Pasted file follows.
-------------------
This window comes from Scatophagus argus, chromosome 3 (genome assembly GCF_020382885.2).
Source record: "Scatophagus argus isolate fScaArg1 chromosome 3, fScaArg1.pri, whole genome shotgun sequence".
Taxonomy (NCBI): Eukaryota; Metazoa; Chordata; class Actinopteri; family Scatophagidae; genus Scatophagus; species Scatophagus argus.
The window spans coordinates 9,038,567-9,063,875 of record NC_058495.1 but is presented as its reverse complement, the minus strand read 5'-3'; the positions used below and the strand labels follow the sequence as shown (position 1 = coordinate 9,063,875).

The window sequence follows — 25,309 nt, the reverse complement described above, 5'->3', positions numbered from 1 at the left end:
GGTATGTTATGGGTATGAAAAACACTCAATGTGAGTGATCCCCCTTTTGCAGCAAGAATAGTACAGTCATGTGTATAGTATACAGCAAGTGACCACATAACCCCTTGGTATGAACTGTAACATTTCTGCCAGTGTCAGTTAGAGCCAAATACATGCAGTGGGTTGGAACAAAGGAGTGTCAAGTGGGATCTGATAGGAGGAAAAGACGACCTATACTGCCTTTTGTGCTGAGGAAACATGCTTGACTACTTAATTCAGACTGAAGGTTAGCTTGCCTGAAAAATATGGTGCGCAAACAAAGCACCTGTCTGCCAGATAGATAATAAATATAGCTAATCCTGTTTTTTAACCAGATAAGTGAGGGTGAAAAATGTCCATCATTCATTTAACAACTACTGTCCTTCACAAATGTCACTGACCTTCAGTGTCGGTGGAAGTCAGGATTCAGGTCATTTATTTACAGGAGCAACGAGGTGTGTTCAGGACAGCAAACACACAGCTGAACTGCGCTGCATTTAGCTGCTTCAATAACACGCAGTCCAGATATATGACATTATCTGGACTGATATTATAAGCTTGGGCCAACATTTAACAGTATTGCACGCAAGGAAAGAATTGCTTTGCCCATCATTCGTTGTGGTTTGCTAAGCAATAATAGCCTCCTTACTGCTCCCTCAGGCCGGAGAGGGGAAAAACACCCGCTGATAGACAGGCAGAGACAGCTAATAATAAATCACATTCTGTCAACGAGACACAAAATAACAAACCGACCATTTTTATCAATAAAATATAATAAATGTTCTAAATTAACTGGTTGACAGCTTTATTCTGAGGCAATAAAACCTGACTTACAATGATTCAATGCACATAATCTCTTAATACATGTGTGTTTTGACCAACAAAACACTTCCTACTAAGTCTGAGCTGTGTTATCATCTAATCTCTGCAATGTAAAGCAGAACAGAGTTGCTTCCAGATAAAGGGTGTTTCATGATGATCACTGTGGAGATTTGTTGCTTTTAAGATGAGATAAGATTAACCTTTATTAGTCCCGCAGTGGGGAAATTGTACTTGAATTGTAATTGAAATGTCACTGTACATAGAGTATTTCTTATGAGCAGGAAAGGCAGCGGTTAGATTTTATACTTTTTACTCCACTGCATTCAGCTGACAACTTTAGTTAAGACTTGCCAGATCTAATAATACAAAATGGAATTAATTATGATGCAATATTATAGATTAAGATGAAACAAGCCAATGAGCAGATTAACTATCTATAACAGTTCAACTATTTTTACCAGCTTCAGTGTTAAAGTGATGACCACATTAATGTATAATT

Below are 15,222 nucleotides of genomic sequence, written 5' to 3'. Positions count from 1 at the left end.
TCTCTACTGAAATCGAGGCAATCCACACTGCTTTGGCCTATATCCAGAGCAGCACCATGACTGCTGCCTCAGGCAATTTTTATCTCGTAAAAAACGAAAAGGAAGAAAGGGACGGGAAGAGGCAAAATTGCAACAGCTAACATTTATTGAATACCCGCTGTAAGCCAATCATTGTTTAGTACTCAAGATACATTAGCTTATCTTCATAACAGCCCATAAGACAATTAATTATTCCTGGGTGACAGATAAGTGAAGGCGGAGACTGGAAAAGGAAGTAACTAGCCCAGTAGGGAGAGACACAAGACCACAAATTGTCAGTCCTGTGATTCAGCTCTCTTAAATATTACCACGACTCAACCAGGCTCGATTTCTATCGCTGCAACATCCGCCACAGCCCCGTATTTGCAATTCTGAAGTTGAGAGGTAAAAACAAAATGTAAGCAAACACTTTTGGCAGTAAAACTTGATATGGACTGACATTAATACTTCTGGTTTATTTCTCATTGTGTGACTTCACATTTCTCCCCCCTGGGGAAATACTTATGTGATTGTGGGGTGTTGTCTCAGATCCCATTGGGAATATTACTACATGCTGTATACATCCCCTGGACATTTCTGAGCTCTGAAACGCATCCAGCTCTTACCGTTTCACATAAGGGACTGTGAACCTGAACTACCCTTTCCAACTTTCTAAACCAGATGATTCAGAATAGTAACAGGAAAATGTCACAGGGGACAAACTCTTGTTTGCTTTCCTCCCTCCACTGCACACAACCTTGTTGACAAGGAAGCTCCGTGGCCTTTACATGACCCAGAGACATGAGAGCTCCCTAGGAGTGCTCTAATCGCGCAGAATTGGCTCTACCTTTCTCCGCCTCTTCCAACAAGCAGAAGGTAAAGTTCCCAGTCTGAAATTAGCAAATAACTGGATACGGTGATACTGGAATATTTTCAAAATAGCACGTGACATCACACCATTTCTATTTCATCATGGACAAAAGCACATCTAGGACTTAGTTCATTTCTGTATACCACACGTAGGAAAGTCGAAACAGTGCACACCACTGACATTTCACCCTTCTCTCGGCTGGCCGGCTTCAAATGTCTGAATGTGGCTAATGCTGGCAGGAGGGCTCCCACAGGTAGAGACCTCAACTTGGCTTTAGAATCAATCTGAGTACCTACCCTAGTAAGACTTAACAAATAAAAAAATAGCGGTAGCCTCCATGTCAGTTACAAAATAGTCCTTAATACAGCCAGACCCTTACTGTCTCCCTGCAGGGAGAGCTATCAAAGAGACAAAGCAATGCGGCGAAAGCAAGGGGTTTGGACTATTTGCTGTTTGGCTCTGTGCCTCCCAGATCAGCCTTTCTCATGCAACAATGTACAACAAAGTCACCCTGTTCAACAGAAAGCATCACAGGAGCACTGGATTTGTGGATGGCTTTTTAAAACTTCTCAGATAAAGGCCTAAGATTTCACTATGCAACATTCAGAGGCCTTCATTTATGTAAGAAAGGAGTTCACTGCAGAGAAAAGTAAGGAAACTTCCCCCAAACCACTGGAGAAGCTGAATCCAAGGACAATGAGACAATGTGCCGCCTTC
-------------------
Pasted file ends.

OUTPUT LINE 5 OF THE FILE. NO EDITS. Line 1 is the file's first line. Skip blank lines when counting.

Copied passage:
The window sequence follows — 25,309 nt, the reverse complement described above, 5'->3', positions numbered from 1 at the left end: